How To: Install NginX, PHP-FPM, MySQL, PHP 5.3.10 & WordPress on Ubuntu (Part 2)

by Pranav Rastogi on September 13, 2010

Ubuntu + nginx + php + php-fpm + wordpress

How To: Install NginX, PHP-FPM, MySQL, PHP 5.3.10 & WordPress on Ubuntu (Part 2 of 2)

This is the 2nd part of the tutorial on How To: Install NginX, PHP-FPM, MySQL, PHP 5.3.10 & WordPress on Ubuntu Server. I’ve used a Linode 512MB VPS running Ubuntu 10.04 LTS for this tutorial.

After installing everything, it is time to configure PHP-FPM and NginX. First, start with editing the php-fpm.conf file. In this case we have the file at location /etc/php/etc/php-fpm.conf. So use your favorite text editor to edit the file, I use nano.

nano /etc/php/etc/php-fpm.conf

PHP-FPM will not start with the default configuration. Uncomment/Change the values of the following lines in the file:

pid = /etc/php/var/run/
error_log = /etc/php/var/log/php-fpm.log
log_level = notice
pm = dynamic
pm.max_children = 8
pm.start_servers = 2
pm.min_spare_servers = 1
pm.max_spare_servers = 3
pm.max_requests = 1000
emergency_restart_threshold = 4
emergency_restart_interval = 10s
process_control_timeout = 10s
daemonize = yes
listen.backlog = -1
listen =
listen.owner = www-data = www-data
listen.mode = 0666
user = www-data
group = www-data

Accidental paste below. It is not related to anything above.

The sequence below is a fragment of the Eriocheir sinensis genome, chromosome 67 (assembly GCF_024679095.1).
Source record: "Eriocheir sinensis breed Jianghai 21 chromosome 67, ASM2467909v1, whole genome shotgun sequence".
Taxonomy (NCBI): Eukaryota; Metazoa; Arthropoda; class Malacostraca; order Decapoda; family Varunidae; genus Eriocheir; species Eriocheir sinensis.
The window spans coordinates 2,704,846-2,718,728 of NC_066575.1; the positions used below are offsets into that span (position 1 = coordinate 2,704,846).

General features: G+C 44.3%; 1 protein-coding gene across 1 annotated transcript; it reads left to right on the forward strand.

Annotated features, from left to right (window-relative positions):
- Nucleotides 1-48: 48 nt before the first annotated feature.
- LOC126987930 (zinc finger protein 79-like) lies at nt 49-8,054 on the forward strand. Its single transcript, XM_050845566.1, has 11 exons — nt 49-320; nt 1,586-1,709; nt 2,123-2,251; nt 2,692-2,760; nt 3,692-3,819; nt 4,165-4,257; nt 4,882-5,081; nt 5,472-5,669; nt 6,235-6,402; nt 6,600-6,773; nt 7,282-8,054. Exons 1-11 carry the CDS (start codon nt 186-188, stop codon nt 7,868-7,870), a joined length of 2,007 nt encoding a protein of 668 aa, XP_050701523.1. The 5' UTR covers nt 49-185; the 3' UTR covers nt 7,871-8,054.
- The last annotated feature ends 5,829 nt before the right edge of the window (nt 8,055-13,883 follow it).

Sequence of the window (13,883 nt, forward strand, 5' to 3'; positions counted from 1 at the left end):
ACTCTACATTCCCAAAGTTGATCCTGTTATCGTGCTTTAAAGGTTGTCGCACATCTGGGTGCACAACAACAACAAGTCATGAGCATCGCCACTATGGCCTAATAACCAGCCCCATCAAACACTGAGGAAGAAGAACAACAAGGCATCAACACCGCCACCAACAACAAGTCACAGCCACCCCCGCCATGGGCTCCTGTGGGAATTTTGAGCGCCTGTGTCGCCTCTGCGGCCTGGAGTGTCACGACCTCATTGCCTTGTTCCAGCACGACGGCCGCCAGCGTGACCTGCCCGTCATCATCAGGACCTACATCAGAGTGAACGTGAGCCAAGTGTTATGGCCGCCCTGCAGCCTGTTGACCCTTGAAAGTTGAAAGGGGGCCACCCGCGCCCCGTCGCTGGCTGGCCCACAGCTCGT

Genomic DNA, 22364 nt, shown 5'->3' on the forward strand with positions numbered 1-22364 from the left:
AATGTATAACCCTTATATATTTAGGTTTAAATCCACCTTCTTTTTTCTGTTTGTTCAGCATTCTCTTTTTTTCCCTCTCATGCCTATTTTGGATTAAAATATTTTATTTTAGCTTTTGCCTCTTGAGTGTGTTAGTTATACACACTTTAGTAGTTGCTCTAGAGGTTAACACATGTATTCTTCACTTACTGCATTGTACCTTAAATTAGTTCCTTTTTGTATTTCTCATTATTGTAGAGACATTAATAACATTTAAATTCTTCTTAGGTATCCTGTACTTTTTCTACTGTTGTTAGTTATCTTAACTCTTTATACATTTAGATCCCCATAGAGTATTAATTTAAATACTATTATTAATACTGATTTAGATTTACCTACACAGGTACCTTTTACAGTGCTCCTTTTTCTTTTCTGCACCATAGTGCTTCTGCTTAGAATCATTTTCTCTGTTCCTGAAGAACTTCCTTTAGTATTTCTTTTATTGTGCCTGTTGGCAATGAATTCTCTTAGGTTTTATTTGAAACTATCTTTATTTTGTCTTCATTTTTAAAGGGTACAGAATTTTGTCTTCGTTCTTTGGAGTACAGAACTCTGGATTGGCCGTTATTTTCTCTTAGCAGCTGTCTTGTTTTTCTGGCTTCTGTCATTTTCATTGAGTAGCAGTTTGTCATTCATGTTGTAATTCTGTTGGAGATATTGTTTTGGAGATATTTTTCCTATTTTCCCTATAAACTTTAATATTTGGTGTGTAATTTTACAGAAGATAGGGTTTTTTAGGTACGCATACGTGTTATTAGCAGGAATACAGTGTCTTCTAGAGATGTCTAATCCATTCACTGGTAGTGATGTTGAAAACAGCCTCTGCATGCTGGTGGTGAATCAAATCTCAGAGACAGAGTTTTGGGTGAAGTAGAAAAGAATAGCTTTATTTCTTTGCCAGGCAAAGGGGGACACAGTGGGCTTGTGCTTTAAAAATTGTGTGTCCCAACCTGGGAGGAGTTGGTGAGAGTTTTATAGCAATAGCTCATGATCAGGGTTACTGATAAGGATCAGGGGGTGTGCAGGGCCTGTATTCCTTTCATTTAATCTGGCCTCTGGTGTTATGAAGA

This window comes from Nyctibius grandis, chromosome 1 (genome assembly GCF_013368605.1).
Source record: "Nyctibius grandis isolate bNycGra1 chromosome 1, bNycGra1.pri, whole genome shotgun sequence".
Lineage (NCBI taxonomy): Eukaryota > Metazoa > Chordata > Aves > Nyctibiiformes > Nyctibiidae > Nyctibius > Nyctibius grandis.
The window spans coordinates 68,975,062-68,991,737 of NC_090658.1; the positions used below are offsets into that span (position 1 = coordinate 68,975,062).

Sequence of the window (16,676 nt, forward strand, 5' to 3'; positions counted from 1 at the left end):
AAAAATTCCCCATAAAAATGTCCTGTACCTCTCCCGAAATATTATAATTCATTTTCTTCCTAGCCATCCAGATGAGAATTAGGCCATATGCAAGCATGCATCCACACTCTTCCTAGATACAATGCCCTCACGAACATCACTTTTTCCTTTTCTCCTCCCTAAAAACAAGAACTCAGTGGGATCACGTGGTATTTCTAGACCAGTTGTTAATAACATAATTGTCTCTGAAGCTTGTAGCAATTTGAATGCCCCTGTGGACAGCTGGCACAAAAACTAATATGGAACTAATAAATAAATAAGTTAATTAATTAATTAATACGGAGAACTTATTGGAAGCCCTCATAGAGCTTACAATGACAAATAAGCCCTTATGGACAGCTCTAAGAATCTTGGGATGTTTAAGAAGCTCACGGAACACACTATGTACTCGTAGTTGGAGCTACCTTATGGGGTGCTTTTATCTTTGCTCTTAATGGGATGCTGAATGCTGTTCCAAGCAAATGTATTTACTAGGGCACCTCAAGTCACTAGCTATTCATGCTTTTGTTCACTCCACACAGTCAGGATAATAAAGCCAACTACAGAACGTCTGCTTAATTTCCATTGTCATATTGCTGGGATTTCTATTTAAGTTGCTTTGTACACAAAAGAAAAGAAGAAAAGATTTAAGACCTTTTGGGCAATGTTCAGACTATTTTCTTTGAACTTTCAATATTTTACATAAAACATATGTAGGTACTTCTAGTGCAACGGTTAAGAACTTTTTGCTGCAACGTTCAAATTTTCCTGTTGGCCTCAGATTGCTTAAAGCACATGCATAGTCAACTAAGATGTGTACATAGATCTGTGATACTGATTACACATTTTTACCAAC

rlimit_files = 32768

rlimit_core = unlimited

You can use pm = static in the above config, but pm = dynamic is recommended for optimal performance. You can also change the other variables to suit your needs.

Now, we have to edit NginX’s configuration. To do that, open up /etc/nginx/nginx.conf in your text editor.

nano /etc/nginx/nginx.conf

I have the following configuration:

user www-data;
worker_processes  4;
worker_rlimit_nofile 32768;
error_log  /var/log/nginx/error.log;
pid        /var/run/;

events {
    worker_connections  4096;
    multi_accept on;
    accept_mutex_delay 50ms;

http {
    include       /etc/nginx/mime.types;

    access_log  /var/log/nginx/access.log;

    sendfile        on;
    #tcp_nopush     on;

    #keepalive_timeout  0;
    keepalive_timeout  65;
    tcp_nodelay        on;
    expires max;
    server_tokens off;
    gzip  on;
    gzip_static on;
    gzip_proxied any;
    gzip_types text/plain text/css application/x-javascript text/xml text/javascript application/xml;
    gzip_vary  on;
    gzip_disable "MSIE [1-6]\.(?!.*SV1)";

    include /etc/nginx/conf.d/*.conf;
    include /etc/nginx/sites-enabled/*;

You can adjust keepalive_timeout if you have a website which has more user interaction such as forums, video sites, etc. then you can adjust it to make user experience better. Pages are served faster to the user if keepalive_timeout is more. server_tokens disables showing the version of NginX it HTTP headers. worker_processes should be equal to the number of CPUs, run the following command to check the number of CPUs

grep processor /proc/cpuinfo

worker_connections should be equal to the number of connections each worker_process can handle. The total no. of connections this configuration can handle is: 16384. worker_rlimit_nofile is the maximum number of descriptors that can be opened by Nginx’s process. You can set it to a higher/lower value depending upon your usage. You’ll find rlimit errors in Nginx logs if this variable is set to a lesser value.